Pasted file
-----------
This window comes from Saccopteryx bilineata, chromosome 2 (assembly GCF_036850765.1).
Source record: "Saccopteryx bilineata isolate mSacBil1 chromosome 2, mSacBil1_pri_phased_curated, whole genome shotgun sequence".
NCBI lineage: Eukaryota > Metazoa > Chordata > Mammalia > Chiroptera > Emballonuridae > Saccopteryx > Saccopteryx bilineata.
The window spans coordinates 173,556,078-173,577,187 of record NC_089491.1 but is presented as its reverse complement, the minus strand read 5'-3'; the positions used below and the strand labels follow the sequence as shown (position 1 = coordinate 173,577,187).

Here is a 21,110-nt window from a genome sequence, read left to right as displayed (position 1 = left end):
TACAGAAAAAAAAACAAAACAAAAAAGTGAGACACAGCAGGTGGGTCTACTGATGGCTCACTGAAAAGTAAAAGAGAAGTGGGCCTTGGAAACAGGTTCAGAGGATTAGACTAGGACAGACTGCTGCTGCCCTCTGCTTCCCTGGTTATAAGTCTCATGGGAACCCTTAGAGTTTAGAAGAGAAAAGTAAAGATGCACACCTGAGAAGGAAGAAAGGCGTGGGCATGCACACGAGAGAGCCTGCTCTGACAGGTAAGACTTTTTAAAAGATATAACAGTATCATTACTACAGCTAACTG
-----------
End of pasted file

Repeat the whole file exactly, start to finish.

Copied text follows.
This window comes from Saccopteryx bilineata, chromosome 2 (assembly GCF_036850765.1).
Source record: "Saccopteryx bilineata isolate mSacBil1 chromosome 2, mSacBil1_pri_phased_curated, whole genome shotgun sequence".
NCBI lineage: Eukaryota > Metazoa > Chordata > Mammalia > Chiroptera > Emballonuridae > Saccopteryx > Saccopteryx bilineata.
The window spans coordinates 173,556,078-173,577,187 of record NC_089491.1 but is presented as its reverse complement, the minus strand read 5'-3'; the positions used below and the strand labels follow the sequence as shown (position 1 = coordinate 173,577,187).

Here is a 21,110-nt window from a genome sequence, read left to right as displayed (position 1 = left end):
TACAGAAAAAAAAACAAAACAAAAAAGTGAGACACAGCAGGTGGGTCTACTGATGGCTCACTGAAAAGTAAAAGAGAAGTGGGCCTTGGAAACAGGTTCAGAGGATTAGACTAGGACAGACTGCTGCTGCCCTCTGCTTCCCTGGTTATAAGTCTCATGGGAACCCTTAGAGTTTAGAAGAGAAAAGTAAAGATGCACACCTGAGAAGGAAGAAAGGCGTGGGCATGCACACGAGAGAGCCTGCTCTGACAGGTAAGACTTTTTAAAAGATATAACAGTATCATTACTACAGCTAACTG